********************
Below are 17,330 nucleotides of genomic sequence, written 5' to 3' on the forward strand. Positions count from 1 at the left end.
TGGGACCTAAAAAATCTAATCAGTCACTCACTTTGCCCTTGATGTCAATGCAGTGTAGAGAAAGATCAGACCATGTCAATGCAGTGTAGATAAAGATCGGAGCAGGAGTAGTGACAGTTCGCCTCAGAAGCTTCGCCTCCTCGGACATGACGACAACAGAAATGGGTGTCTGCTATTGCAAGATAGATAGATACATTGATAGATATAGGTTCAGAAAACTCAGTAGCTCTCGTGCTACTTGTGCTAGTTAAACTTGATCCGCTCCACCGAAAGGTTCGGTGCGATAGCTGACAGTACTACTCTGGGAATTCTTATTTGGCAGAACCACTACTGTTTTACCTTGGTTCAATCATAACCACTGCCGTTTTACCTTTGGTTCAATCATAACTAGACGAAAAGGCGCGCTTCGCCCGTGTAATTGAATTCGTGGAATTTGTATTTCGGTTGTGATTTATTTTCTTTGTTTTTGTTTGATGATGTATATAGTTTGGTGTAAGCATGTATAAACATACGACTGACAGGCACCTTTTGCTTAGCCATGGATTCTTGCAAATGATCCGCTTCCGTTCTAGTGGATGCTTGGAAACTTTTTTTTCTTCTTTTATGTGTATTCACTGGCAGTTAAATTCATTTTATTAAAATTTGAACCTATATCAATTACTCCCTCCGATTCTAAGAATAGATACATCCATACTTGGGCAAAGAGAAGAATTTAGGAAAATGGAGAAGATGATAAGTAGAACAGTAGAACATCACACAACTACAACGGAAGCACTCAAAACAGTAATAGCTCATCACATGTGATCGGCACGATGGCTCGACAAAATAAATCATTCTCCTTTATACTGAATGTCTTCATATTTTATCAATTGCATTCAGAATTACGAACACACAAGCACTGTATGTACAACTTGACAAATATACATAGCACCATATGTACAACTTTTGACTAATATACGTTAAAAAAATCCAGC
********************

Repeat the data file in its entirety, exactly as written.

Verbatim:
Below are 17,330 nucleotides of genomic sequence, written 5' to 3' on the forward strand. Positions count from 1 at the left end.
TGGGACCTAAAAAATCTAATCAGTCACTCACTTTGCCCTTGATGTCAATGCAGTGTAGAGAAAGATCAGACCATGTCAATGCAGTGTAGATAAAGATCGGAGCAGGAGTAGTGACAGTTCGCCTCAGAAGCTTCGCCTCCTCGGACATGACGACAACAGAAATGGGTGTCTGCTATTGCAAGATAGATAGATACATTGATAGATATAGGTTCAGAAAACTCAGTAGCTCTCGTGCTACTTGTGCTAGTTAAACTTGATCCGCTCCACCGAAAGGTTCGGTGCGATAGCTGACAGTACTACTCTGGGAATTCTTATTTGGCAGAACCACTACTGTTTTACCTTGGTTCAATCATAACCACTGCCGTTTTACCTTTGGTTCAATCATAACTAGACGAAAAGGCGCGCTTCGCCCGTGTAATTGAATTCGTGGAATTTGTATTTCGGTTGTGATTTATTTTCTTTGTTTTTGTTTGATGATGTATATAGTTTGGTGTAAGCATGTATAAACATACGACTGACAGGCACCTTTTGCTTAGCCATGGATTCTTGCAAATGATCCGCTTCCGTTCTAGTGGATGCTTGGAAACTTTTTTTTCTTCTTTTATGTGTATTCACTGGCAGTTAAATTCATTTTATTAAAATTTGAACCTATATCAATTACTCCCTCCGATTCTAAGAATAGATACATCCATACTTGGGCAAAGAGAAGAATTTAGGAAAATGGAGAAGATGATAAGTAGAACAGTAGAACATCACACAACTACAACGGAAGCACTCAAAACAGTAATAGCTCATCACATGTGATCGGCACGATGGCTCGACAAAATAAATCATTCTCCTTTATACTGAATGTCTTCATATTTTATCAATTGCATTCAGAATTACGAACACACAAGCACTGTATGTACAACTTGACAAATATACATAGCACCATATGTACAACTTTTGACTAATATACGTTAAAAAAATCCAGC